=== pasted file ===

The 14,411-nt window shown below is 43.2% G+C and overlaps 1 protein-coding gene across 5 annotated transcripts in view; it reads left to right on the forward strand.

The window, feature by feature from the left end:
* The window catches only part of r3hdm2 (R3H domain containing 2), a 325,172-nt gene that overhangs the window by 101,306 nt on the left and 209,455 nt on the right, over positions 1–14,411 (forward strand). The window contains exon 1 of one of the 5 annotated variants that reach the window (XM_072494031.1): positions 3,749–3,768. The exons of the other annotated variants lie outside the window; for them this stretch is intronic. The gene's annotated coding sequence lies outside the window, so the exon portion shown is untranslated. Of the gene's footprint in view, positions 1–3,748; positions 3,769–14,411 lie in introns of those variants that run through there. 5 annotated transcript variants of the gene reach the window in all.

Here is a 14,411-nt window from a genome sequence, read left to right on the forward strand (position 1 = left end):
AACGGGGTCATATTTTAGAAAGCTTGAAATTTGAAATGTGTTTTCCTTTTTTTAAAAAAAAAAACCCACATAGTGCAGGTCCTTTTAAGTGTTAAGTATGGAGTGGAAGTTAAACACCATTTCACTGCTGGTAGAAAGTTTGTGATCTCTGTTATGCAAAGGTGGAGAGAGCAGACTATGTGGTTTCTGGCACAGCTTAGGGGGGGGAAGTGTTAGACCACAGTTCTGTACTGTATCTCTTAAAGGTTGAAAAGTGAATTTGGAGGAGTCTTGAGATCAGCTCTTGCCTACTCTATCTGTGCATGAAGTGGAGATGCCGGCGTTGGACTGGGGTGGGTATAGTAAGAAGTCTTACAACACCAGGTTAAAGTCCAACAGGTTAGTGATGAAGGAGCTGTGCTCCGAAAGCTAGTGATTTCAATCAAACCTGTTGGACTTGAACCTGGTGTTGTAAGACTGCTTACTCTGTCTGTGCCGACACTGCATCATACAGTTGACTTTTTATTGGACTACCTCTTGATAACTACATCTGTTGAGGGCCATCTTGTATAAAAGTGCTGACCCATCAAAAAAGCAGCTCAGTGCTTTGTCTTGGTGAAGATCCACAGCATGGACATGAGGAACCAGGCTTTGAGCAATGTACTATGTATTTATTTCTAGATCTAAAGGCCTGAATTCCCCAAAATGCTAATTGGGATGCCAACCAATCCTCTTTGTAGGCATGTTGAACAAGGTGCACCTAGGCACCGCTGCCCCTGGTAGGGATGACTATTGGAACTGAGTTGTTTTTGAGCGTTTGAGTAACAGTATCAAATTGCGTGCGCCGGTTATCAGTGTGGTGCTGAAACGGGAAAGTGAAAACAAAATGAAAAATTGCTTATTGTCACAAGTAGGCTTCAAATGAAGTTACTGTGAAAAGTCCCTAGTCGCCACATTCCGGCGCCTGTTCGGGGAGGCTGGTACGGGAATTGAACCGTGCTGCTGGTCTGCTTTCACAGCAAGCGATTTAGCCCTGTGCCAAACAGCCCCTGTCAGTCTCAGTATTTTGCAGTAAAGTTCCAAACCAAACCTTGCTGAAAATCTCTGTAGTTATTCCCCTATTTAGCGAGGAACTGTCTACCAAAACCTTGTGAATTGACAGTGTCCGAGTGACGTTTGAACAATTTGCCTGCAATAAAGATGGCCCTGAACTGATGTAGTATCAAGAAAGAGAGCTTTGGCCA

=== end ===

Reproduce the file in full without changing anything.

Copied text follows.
The 14,411-nt window shown below is 43.2% G+C and overlaps 1 protein-coding gene across 5 annotated transcripts in view; it reads left to right on the forward strand.

The window, feature by feature from the left end:
* The window catches only part of r3hdm2 (R3H domain containing 2), a 325,172-nt gene that overhangs the window by 101,306 nt on the left and 209,455 nt on the right, over positions 1–14,411 (forward strand). The window contains exon 1 of one of the 5 annotated variants that reach the window (XM_072494031.1): positions 3,749–3,768. The exons of the other annotated variants lie outside the window; for them this stretch is intronic. The gene's annotated coding sequence lies outside the window, so the exon portion shown is untranslated. Of the gene's footprint in view, positions 1–3,748; positions 3,769–14,411 lie in introns of those variants that run through there. 5 annotated transcript variants of the gene reach the window in all.

Here is a 14,411-nt window from a genome sequence, read left to right on the forward strand (position 1 = left end):
AACGGGGTCATATTTTAGAAAGCTTGAAATTTGAAATGTGTTTTCCTTTTTTTAAAAAAAAAAACCCACATAGTGCAGGTCCTTTTAAGTGTTAAGTATGGAGTGGAAGTTAAACACCATTTCACTGCTGGTAGAAAGTTTGTGATCTCTGTTATGCAAAGGTGGAGAGAGCAGACTATGTGGTTTCTGGCACAGCTTAGGGGGGGGAAGTGTTAGACCACAGTTCTGTACTGTATCTCTTAAAGGTTGAAAAGTGAATTTGGAGGAGTCTTGAGATCAGCTCTTGCCTACTCTATCTGTGCATGAAGTGGAGATGCCGGCGTTGGACTGGGGTGGGTATAGTAAGAAGTCTTACAACACCAGGTTAAAGTCCAACAGGTTAGTGATGAAGGAGCTGTGCTCCGAAAGCTAGTGATTTCAATCAAACCTGTTGGACTTGAACCTGGTGTTGTAAGACTGCTTACTCTGTCTGTGCCGACACTGCATCATACAGTTGACTTTTTATTGGACTACCTCTTGATAACTACATCTGTTGAGGGCCATCTTGTATAAAAGTGCTGACCCATCAAAAAAGCAGCTCAGTGCTTTGTCTTGGTGAAGATCCACAGCATGGACATGAGGAACCAGGCTTTGAGCAATGTACTATGTATTTATTTCTAGATCTAAAGGCCTGAATTCCCCAAAATGCTAATTGGGATGCCAACCAATCCTCTTTGTAGGCATGTTGAACAAGGTGCACCTAGGCACCGCTGCCCCTGGTAGGGATGACTATTGGAACTGAGTTGTTTTTGAGCGTTTGAGTAACAGTATCAAATTGCGTGCGCCGGTTATCAGTGTGGTGCTGAAACGGGAAAGTGAAAACAAAATGAAAAATTGCTTATTGTCACAAGTAGGCTTCAAATGAAGTTACTGTGAAAAGTCCCTAGTCGCCACATTCCGGCGCCTGTTCGGGGAGGCTGGTACGGGAATTGAACCGTGCTGCTGGTCTGCTTTCACAGCAAGCGATTTAGCCCTGTGCCAAACAGCCCCTGTCAGTCTCAGTATTTTGCAGTAAAGTTCCAAACCAAACCTTGCTGAAAATCTCTGTAGTTATTCCCCTATTTAGCGAGGAACTGTCTACCAAAACCTTGTGAATTGACAGTGTCCGAGTGACGTTTGAACAATTTGCCTGCAATAAAGATGGCCCTGAACTGATGTAGTATCAAGAAAGAGAGCTTTGGCCA